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J Am Coll Cardiol. 2008 Feb 19;51(7):724-30. doi: 10.1016/j.jacc.2007.10.038.

Impact of triglyceride levels beyond low-density lipoprotein cholesterol after acute coronary syndrome in the PROVE IT-TIMI 22 trial.

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Division of Cardiology, University of Maryland Medical Center, Baltimore, Maryland 21201, USA.



The purpose of this study was to assess the impact of on-treatment triglycerides (TG) on coronary heart disease (CHD) risk after an acute coronary syndrome (ACS).


The PROVE IT-TIMI (Pravastatin or Atorvastatin Evaluation and Infection Therapy-Thrombolysis In Myocardial Infarction) 22 trial demonstrated that low-density lipoprotein cholesterol (LDL-C) <70 mg/dl was associated with greater CHD event reduction than LDL-C <100 mg/dl after ACS. However, the impact of low on-treatment TG on CHD risk beyond LDL-C <70 mg/dl has not been explored.


The PROVE IT-TIMI 22 trial evaluated 4,162 patients hospitalized for ACS and randomized to atorvastatin 80 mg or pravastatin 40 mg daily. The relationship between on-treatment levels of TG and LDL-C and the composite end point of death, myocardial infarction (MI), and recurrent ACS were assessed 30 days after initial presentation.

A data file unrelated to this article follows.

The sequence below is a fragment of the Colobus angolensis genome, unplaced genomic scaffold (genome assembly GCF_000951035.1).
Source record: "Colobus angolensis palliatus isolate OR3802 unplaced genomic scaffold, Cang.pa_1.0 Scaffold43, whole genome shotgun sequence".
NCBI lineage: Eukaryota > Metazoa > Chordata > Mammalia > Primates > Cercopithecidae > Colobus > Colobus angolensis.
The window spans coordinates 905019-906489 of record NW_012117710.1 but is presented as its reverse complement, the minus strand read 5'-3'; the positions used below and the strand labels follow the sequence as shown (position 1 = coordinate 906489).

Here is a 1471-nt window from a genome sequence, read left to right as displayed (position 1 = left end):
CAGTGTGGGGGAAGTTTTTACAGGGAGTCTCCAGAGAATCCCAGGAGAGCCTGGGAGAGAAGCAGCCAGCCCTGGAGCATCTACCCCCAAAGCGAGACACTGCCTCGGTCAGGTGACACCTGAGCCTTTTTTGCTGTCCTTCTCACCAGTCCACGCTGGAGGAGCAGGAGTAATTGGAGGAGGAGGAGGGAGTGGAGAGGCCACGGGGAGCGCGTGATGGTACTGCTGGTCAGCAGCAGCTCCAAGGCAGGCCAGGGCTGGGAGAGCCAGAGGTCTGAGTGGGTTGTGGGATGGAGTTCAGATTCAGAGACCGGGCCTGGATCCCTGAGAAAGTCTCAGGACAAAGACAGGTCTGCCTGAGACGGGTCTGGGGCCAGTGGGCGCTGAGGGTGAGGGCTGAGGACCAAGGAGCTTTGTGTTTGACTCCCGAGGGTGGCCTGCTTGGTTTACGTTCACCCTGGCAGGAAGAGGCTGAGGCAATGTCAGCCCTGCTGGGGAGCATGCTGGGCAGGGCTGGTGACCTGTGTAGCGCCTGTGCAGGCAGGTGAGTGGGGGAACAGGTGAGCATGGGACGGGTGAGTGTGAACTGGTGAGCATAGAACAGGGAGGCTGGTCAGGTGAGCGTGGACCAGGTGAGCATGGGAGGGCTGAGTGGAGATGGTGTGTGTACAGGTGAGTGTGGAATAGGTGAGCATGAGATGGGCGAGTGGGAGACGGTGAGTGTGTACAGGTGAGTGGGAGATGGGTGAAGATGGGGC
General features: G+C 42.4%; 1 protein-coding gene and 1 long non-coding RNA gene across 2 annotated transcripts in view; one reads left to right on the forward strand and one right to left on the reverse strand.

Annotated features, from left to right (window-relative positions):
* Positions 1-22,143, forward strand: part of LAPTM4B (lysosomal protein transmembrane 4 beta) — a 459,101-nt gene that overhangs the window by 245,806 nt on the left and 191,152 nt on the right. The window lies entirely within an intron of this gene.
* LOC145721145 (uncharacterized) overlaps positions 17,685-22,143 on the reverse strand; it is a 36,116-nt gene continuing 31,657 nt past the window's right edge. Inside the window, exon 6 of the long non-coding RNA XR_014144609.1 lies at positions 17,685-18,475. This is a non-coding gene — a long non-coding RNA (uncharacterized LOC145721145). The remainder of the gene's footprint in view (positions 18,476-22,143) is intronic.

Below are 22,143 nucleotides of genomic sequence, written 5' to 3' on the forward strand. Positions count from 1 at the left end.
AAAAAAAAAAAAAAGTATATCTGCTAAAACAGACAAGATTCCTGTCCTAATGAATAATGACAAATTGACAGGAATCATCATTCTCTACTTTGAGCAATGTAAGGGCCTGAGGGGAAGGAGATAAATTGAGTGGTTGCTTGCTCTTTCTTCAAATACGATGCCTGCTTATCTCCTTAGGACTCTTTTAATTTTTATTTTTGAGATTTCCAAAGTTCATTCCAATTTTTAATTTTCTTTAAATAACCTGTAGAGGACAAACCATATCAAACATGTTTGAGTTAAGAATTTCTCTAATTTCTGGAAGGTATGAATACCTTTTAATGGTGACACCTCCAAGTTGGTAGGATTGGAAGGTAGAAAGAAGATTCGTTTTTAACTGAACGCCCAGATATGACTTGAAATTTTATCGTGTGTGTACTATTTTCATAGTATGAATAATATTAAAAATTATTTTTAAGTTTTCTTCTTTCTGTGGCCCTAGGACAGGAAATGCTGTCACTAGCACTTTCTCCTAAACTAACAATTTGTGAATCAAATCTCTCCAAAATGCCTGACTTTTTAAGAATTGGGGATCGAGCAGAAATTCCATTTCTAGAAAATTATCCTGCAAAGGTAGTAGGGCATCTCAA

Low on-treatment TG (<150 mg/dl) was associated with reduced CHD risk compared with higher TG in univariate analysis (hazard ratio [HR] 0.73, 95% confidence interval [CI] 0.62 to 0.87; p < 0.001) and in adjusted analysis (HR 0.80, 95% CI 0.66 to 0.97; p = 0.025). For each 10-mg/dl decrement in on-treatment TG, the incidence of death, MI, and recurrent ACS was lower by 1.6% or 1.4% after adjustment for LDL-C or non-high-density lipoprotein cholesterol and other covariates (p < 0.001 and p = 0.01, respectively). Lower CHD risk was also observed with TG <150 mg/dl and LDL-C <70 mg/dl (HR 0.72, 95% CI 0.54 to 0.94; p = 0.017) or low on-treatment TG, LDL-C, and C-reactive protein (<2 mg/l) (HR 0.59, 95% CI 0.41 to 0.83; p = 0.002) compared with higher levels of each variable in adjusted analysis.


On-treatment TG <150 mg/dl was independently associated with a lower risk of recurrent CHD events, lending support to the concept that achieving low TG may be an additional consideration beyond low LDL-C in patients after ACS.


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